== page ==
The Draft Regulation is aimed at every operator whose enterprise, facility or establishment emits a contaminant listed in Schedule A thereof into the atmosphere at a level that is equal to or greater than the reporting threshold prescribed for the contaminant. Schedule A provides a list of contaminants and their respective reporting thresholds. Basically, four types of contaminants are covered by the Draft Regulation: contaminants that cause toxic pollution, contaminants that cause increased greenhouse effect, contaminants that cause acid rain and smog and contaminants that cause toxic pollution.
The Draft Regulation also determines the information to be provided and the parameters to be used to calculate the quantity of the contaminants emitted. The operator must, not later than the 1st of June of each year, communicate to the Minister the quantity of each of the contaminants listed in Schedule A that the facility, establishment or enterprise emitted into the atmosphere in the course of the preceding calendar year. The information must include any data pertaining to production, fuels used and raw materials relevant to the calculation of the quantities of contaminants emitted on an annual basis, and emission factors used for the calculation. Moreover, if an enterprise has several establishments, a separate report must be made for each of them, and if an establishment has more than one facility, the data pertaining to each facility must be identified separately. The persons or municipalities to which the provisions of the Draft Regulation apply must retain the required information and calculations, measurements and other data on which emission data are based for a minimum of five years from the date on which they were produced.
Furthermore, if the operator is also required under a public notice given pursuant to section 46 of the Canadian Environmental Protection Act, 1999, to report to the Federal Minister of the Environment for a contaminant listed in Part II of Schedule A of the Draft Regulation (in respect of contaminants that cause increased greenhouse effect, contaminants that cause acid rain and smog or contaminants that cause toxic pollution) the operator will be required to transmit without delay to the Minister a copy of any information transmitted to the Federal Minister of the Environment concerning any of those contaminants emitted into the atmosphere by the enterprise, facility or establishment. In addition, if the operator is required under a public notice given pursuant to section 46 to notify the Federal Minister of the Environment that the enterprise, facility or establishment ceases to meet the prescribed reporting criteria, the operator must likewise notify the Minister at the same time.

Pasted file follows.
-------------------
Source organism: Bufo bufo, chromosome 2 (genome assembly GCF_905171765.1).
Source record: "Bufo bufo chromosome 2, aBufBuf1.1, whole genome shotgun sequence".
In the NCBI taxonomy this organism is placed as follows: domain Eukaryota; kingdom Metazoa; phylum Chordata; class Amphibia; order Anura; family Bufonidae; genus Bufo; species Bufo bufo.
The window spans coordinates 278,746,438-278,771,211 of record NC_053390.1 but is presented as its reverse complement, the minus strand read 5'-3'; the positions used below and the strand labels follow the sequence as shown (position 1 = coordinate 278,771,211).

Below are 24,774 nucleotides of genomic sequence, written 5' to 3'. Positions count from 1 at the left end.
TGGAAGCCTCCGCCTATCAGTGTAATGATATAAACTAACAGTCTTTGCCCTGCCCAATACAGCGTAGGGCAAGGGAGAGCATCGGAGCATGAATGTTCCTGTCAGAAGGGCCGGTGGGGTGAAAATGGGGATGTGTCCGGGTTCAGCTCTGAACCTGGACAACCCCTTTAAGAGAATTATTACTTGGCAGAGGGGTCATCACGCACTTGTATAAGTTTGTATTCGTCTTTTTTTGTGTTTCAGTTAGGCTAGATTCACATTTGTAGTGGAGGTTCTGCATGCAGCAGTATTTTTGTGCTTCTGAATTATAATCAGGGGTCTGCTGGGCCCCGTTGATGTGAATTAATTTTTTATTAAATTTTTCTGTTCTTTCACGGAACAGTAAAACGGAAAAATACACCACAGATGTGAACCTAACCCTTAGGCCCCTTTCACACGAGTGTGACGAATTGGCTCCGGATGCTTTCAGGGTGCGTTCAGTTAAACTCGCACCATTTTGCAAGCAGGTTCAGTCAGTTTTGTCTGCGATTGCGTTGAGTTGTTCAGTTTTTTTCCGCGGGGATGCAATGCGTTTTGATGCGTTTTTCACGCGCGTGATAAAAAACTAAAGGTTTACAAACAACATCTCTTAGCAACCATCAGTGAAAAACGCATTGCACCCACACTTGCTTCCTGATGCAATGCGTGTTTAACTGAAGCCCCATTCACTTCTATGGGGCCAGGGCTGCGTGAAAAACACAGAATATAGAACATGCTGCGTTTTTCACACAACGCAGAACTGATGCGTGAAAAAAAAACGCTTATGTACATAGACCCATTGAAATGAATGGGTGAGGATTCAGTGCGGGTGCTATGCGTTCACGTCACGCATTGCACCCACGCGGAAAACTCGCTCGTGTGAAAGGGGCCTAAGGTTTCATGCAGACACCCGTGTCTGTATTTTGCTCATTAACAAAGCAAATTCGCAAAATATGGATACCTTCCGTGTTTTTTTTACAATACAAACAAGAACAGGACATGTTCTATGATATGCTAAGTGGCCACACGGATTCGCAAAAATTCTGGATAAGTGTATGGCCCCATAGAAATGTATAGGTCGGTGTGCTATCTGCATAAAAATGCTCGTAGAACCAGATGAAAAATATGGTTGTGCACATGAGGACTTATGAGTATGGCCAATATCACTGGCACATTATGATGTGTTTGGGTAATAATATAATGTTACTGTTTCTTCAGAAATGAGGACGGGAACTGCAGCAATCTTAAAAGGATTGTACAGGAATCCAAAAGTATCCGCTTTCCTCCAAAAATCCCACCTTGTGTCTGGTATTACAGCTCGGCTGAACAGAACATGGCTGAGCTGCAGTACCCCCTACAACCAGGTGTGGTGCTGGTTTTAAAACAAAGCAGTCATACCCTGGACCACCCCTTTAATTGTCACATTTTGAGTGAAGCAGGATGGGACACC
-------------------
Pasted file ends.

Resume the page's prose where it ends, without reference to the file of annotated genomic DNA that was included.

Finally, it is an offence under the Draft Regulation if a person fails to communicate the information required under section 4 or section 5 thereof. In the case of a natural person, the fines range from $2,000 to $12,000 and, in the case of a legal person, the fines range from $5,000 to $25,000 for first offences. In the case of a second or subsequent offence, these fines will be doubled. The comment period with respect to the Draft Regulation will expire on May 1, 2006. The Draft Regulation can be reviewed at:
Ocean Pollution Agreement Comes into Force
On March 24, the 1996 Protocol to the Convention on the Prevention of Marine Pollution by Dumping of Wastes and Other Matter entered into force, one month after it was ratified by Mexico, the last of the minimum 26 countries needed to make the deal binding.
The 1996 Protocol essentially inverts the international framework governing land-based sources of marine pollution: whereas the original 1972 Convention allowed wastes to be dumped into the sea, except for certain prohibited materials, the 1996 Protocol bans dumping except for certain approved materials.
Canada ratified the 1996 Protocol in 2000 and regulates ocean dumping through the Canadian Environmental Protection Act, 1999 and the Disposal at Sea Regulations.
An Environment Canada press release regarding the 1996 Protocol is available at:
The text of the 1996 Protocol and the 1972 Convention is available at: